Taking care of older dogs is a challenge. As with humans, old age in dogs comes with a higher risk for both mental and physical ailments. For owners of older dogs, it’s important to be informed in order to ensure that your canine companion can stay healthy and happy as they age.
My dog Charlie has been with my family for almost fourteen years. During that time, he has knocked over roughly five thousand trash cans, messed up the rug countless times, and gleefully pounced on every guest we’ve ever had.
He’s mellowed out, as older dogs do, but nothing we’ve had to deal with from him in the past thirteen years has quite matched the worry that comes with having to take care of him now.
Your Dog May Be Reaching Old Age Before You Realize It
According to the American Veterinary Association, small dogs are considered geriatric by the age of 7. Larger dogs, who tend to have shorter lifespans, are considered geriatric by the age of 6.
Older Dogs Have Weaker Immune Systems
This means they may be at a higher risk for disease and may have a harder time fighting off diseases than younger dogs. It’s important that older dogs have semi-annual trips to the vet, in order to ensure that any illnesses are noticed and dealt with as quickly as possible.
Behavioral Change Could Mean Physical Problems
As a rule, older dogs are at a higher risk for health problems like arthritis, joint degradation, or senility. Owners of older dogs should pay careful attention to their dog’s behavior. If you notice any marked behavioral changes in your pet — for example, if they have trouble moving or seem unusually agitated — it’s a good idea to take those problems to the vet.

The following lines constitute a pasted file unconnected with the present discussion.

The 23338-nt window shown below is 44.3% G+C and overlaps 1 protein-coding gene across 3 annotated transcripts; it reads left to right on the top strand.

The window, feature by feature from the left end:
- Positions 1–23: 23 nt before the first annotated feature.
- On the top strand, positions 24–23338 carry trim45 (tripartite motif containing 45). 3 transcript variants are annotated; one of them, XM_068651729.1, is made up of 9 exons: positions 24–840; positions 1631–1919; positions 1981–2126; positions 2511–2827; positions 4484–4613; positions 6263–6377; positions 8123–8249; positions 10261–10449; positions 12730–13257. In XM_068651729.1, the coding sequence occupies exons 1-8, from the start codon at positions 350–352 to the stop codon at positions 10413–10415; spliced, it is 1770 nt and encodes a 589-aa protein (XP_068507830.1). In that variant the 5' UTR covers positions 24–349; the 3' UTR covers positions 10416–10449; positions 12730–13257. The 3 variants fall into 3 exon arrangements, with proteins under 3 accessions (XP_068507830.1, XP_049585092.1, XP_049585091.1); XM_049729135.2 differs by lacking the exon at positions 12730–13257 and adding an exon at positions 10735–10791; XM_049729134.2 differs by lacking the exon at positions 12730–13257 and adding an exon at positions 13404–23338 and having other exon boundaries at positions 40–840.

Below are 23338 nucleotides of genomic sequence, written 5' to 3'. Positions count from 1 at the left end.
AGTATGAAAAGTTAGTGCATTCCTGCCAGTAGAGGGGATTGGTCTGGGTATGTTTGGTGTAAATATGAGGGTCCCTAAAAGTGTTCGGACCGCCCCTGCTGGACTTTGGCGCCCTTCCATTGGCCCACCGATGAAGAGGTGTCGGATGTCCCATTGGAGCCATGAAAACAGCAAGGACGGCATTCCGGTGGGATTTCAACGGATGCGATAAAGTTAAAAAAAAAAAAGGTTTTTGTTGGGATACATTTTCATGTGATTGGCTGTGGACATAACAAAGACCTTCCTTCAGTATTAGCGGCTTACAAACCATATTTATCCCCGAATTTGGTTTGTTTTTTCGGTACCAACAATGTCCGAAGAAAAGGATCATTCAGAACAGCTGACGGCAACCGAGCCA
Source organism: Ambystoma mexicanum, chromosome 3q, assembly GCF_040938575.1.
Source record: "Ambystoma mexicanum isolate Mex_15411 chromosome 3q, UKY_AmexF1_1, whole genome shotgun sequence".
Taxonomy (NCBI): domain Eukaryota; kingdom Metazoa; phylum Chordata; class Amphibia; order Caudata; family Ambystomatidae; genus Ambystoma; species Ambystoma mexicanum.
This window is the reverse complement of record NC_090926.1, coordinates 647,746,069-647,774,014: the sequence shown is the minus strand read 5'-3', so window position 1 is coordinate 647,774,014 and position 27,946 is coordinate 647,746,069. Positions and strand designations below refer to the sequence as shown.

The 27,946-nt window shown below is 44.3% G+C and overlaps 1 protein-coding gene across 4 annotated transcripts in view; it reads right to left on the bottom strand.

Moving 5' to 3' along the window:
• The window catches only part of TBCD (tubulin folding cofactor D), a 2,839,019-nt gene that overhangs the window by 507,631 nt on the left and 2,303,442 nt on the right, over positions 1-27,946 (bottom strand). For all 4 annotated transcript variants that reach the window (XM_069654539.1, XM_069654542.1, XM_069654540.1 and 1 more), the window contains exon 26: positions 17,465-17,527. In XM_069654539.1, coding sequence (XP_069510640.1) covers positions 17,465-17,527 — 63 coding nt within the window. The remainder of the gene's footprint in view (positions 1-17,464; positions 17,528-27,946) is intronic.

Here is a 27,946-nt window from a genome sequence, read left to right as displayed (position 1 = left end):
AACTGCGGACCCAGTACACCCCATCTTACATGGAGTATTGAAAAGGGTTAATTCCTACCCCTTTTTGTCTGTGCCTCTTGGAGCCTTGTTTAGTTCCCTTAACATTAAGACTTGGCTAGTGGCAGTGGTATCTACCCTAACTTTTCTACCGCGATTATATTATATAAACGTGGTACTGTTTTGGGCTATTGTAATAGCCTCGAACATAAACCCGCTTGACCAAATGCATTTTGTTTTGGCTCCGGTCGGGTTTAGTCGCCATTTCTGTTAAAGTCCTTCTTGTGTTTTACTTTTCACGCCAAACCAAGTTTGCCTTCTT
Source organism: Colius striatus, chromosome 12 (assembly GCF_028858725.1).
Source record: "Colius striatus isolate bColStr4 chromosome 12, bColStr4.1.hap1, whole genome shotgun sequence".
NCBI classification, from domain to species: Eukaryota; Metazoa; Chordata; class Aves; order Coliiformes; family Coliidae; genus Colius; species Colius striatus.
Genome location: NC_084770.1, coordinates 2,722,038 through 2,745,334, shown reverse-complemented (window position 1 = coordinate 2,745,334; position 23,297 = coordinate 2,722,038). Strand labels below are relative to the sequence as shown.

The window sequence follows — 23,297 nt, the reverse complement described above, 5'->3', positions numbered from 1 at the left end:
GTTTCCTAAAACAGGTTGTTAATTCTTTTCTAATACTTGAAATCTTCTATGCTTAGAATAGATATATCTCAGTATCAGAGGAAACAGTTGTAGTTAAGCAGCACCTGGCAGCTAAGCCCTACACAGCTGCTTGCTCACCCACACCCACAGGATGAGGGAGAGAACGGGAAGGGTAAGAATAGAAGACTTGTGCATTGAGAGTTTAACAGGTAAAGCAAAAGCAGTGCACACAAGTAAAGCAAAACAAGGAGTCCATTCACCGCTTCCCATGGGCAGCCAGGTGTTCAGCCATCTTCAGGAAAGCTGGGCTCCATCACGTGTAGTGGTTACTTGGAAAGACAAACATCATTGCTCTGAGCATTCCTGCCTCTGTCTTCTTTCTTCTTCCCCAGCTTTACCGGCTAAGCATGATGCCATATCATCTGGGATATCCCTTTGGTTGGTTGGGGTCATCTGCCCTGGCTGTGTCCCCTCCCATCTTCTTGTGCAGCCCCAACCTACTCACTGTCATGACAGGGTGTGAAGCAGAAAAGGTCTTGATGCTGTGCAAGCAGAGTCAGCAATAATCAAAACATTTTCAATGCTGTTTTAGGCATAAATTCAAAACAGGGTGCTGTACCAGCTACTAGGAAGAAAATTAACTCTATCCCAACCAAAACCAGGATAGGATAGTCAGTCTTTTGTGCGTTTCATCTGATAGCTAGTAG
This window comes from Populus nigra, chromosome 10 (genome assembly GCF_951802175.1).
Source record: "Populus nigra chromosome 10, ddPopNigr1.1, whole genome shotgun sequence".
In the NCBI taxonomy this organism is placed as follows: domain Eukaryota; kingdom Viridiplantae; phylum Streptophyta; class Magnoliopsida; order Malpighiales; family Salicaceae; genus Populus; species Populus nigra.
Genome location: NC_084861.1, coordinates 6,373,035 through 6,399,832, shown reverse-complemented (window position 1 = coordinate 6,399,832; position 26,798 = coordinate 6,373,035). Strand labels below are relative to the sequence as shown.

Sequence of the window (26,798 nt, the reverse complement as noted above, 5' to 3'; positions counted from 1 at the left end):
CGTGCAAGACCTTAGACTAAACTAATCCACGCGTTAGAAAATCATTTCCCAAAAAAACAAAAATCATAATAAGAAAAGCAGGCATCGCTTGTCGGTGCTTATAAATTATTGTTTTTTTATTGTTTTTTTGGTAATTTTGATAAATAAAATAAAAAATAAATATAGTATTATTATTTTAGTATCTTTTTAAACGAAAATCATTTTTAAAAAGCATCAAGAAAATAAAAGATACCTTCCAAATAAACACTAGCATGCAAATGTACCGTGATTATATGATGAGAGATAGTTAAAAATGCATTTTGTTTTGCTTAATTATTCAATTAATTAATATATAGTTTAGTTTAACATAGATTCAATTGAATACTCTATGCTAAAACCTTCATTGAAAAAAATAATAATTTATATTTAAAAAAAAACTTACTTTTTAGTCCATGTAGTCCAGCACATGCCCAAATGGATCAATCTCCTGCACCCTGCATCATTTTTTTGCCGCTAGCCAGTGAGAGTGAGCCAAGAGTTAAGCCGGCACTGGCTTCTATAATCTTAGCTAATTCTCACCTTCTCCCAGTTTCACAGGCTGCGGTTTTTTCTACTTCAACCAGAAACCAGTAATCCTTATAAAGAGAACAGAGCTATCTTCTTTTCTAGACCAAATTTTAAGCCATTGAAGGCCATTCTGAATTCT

Older Dogs will Have Less Energy
They may need to sleep more, be less active, or move slower than they used to. If your dog is sleeping for most of the day or has more trouble with the stairs than they usually do, it’s not necessarily a problem.
The Saying Isn’t Necessarily True; You Can Teach an Old Dog New Tricks
In fact, Mythbusters tested out this old idiom and found it to be false. In many ways, older dogs were actually easier to teach than puppies because older dogs were calmer and better at following directions.
Many Older Dogs Are at a Higher Risk for Mental Ailments, Including Canine Cognitive Dysfunction Syndrome
Older dogs who suffer from CCDS may experience troubles with learning and memory, along with sleep cycle disruptions and increased anxiety. If your dog shows signs of CCDS, talk to your veterinarian. There is no cure for CCDS, but there are several medications and diets that can lessen the damage and make life easier for your dog.
As your dog gets older, they might need more care and attention than they used to. With the right information, however, dog owners can ensure that their dogs stay happy and healthy in their twilight years.